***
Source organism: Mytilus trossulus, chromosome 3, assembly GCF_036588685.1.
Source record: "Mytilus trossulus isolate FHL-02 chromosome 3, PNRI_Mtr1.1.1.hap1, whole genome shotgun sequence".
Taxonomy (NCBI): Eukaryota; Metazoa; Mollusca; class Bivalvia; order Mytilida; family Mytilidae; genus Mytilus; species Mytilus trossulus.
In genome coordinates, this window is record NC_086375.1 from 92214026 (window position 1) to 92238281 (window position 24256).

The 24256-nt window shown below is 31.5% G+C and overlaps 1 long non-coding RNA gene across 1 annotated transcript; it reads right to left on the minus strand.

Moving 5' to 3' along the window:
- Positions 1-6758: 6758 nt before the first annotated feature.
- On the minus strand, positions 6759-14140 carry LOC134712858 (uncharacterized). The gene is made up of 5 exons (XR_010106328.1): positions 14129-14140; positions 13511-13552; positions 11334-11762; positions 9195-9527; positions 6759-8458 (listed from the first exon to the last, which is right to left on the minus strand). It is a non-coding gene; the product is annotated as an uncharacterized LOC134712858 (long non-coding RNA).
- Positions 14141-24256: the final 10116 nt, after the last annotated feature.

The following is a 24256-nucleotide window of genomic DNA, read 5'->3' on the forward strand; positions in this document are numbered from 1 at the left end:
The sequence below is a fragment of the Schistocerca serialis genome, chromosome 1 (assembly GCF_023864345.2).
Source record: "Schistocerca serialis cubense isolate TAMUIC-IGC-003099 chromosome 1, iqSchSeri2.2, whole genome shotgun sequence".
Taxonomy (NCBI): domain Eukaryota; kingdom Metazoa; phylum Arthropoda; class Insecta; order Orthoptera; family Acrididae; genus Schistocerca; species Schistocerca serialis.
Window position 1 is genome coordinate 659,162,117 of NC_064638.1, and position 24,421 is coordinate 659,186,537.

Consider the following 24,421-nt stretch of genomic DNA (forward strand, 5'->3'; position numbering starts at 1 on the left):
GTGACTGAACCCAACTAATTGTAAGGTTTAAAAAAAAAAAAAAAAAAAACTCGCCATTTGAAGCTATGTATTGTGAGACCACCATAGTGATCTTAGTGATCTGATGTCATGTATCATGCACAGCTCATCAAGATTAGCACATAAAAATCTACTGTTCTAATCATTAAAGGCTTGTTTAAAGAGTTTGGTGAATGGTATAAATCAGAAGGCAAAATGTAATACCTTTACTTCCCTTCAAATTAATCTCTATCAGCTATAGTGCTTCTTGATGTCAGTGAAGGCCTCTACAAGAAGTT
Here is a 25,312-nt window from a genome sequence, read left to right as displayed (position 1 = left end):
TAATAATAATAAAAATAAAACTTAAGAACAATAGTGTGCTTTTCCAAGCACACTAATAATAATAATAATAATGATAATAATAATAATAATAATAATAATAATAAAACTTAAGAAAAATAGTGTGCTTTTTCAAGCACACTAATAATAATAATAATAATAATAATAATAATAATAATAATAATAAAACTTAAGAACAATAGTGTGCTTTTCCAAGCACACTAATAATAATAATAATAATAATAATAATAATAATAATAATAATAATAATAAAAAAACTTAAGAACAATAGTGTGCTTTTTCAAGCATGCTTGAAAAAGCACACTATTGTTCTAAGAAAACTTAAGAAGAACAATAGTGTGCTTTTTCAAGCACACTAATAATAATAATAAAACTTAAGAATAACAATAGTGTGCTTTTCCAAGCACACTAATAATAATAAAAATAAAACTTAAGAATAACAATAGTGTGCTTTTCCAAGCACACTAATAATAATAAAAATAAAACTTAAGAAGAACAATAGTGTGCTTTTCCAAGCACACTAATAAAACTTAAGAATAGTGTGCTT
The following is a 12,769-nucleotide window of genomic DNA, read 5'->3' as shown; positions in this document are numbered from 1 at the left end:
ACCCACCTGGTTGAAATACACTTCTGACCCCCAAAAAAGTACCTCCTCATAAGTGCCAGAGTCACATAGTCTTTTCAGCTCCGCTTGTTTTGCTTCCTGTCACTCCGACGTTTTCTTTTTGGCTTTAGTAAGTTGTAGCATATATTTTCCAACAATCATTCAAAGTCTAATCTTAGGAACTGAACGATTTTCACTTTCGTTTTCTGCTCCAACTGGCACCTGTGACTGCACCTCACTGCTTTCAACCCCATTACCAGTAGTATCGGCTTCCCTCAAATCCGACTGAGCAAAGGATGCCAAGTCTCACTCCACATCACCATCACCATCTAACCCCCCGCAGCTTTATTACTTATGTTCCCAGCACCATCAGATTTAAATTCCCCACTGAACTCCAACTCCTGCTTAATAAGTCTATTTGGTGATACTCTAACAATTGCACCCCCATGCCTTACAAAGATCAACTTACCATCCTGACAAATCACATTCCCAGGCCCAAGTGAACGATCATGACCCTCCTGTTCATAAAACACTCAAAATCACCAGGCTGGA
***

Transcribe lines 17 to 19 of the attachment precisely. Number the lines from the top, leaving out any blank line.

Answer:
Here is a 25,312-nt window from a genome sequence, read left to right as displayed (position 1 = left end):
TAATAATAATAAAAATAAAACTTAAGAACAATAGTGTGCTTTTCCAAGCACACTAATAATAATAATAATAATGATAATAATAATAATAATAATAATAATAATAAAACTTAAGAAAAATAGTGTGCTTTTTCAAGCACACTAATAATAATAATAATAATAATAATAATAATAATAATAATAATAAAACTTAAGAACAATAGTGTGCTTTTCCAAGCACACTAATAATAATAATAATAATAATAATAATAATAATAATAATAATAATAATAAAAAAACTTAAGAACAATAGTGTGCTTTTTCAAGCATGCTTGAAAAAGCACACTATTGTTCTAAGAAAACTTAAGAAGAACAATAGTGTGCTTTTTCAAGCACACTAATAATAATAATAAAACTTAAGAATAACAATAGTGTGCTTTTCCAAGCACACTAATAATAATAAAAATAAAACTTAAGAATAACAATAGTGTGCTTTTCCAAGCACACTAATAATAATAAAAATAAAACTTAAGAAGAACAATAGTGTGCTTTTCCAAGCACACTAATAAAACTTAAGAATAGTGTGCTT
The following is a 12,769-nucleotide window of genomic DNA, read 5'->3' as shown; positions in this document are numbered from 1 at the left end: